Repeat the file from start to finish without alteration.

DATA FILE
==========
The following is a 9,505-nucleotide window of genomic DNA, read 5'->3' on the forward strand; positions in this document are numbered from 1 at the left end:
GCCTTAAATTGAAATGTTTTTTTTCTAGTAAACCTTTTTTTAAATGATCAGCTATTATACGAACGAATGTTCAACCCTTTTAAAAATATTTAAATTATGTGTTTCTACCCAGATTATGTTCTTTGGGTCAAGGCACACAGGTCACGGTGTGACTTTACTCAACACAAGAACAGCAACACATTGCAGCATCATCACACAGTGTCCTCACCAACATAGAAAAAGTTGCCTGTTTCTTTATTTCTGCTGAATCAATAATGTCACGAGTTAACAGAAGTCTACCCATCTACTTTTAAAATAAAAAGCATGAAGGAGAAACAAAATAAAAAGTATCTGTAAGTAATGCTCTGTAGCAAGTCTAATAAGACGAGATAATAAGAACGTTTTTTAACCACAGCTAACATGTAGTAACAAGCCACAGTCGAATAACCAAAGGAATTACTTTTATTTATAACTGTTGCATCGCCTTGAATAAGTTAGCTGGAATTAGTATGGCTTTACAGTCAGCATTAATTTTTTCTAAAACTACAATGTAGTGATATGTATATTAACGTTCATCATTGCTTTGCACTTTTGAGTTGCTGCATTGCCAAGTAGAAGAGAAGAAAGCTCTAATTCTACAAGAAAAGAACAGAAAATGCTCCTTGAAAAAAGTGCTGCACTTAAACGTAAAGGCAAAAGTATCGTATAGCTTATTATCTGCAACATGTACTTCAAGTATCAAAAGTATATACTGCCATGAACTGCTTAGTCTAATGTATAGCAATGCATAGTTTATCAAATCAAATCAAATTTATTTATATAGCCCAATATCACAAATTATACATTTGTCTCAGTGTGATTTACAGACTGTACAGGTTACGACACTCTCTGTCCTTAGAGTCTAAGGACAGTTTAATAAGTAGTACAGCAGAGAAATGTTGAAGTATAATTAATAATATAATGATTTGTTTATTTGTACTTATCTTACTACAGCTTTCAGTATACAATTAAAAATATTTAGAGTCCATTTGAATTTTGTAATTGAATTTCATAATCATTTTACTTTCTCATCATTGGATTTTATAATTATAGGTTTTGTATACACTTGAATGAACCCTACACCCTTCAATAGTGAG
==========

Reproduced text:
The following is a 9,505-nucleotide window of genomic DNA, read 5'->3' on the forward strand; positions in this document are numbered from 1 at the left end:
GCCTTAAATTGAAATGTTTTTTTTCTAGTAAACCTTTTTTTAAATGATCAGCTATTATACGAACGAATGTTCAACCCTTTTAAAAATATTTAAATTATGTGTTTCTACCCAGATTATGTTCTTTGGGTCAAGGCACACAGGTCACGGTGTGACTTTACTCAACACAAGAACAGCAACACATTGCAGCATCATCACACAGTGTCCTCACCAACATAGAAAAAGTTGCCTGTTTCTTTATTTCTGCTGAATCAATAATGTCACGAGTTAACAGAAGTCTACCCATCTACTTTTAAAATAAAAAGCATGAAGGAGAAACAAAATAAAAAGTATCTGTAAGTAATGCTCTGTAGCAAGTCTAATAAGACGAGATAATAAGAACGTTTTTTAACCACAGCTAACATGTAGTAACAAGCCACAGTCGAATAACCAAAGGAATTACTTTTATTTATAACTGTTGCATCGCCTTGAATAAGTTAGCTGGAATTAGTATGGCTTTACAGTCAGCATTAATTTTTTCTAAAACTACAATGTAGTGATATGTATATTAACGTTCATCATTGCTTTGCACTTTTGAGTTGCTGCATTGCCAAGTAGAAGAGAAGAAAGCTCTAATTCTACAAGAAAAGAACAGAAAATGCTCCTTGAAAAAAGTGCTGCACTTAAACGTAAAGGCAAAAGTATCGTATAGCTTATTATCTGCAACATGTACTTCAAGTATCAAAAGTATATACTGCCATGAACTGCTTAGTCTAATGTATAGCAATGCATAGTTTATCAAATCAAATCAAATTTATTTATATAGCCCAATATCACAAATTATACATTTGTCTCAGTGTGATTTACAGACTGTACAGGTTACGACACTCTCTGTCCTTAGAGTCTAAGGACAGTTTAATAAGTAGTACAGCAGAGAAATGTTGAAGTATAATTAATAATATAATGATTTGTTTATTTGTACTTATCTTACTACAGCTTTCAGTATACAATTAAAAATATTTAGAGTCCATTTGAATTTTGTAATTGAATTTCATAATCATTTTACTTTCTCATCATTGGATTTTATAATTATAGGTTTTGTATACACTTGAATGAACCCTACACCCTTCAATAGTGAG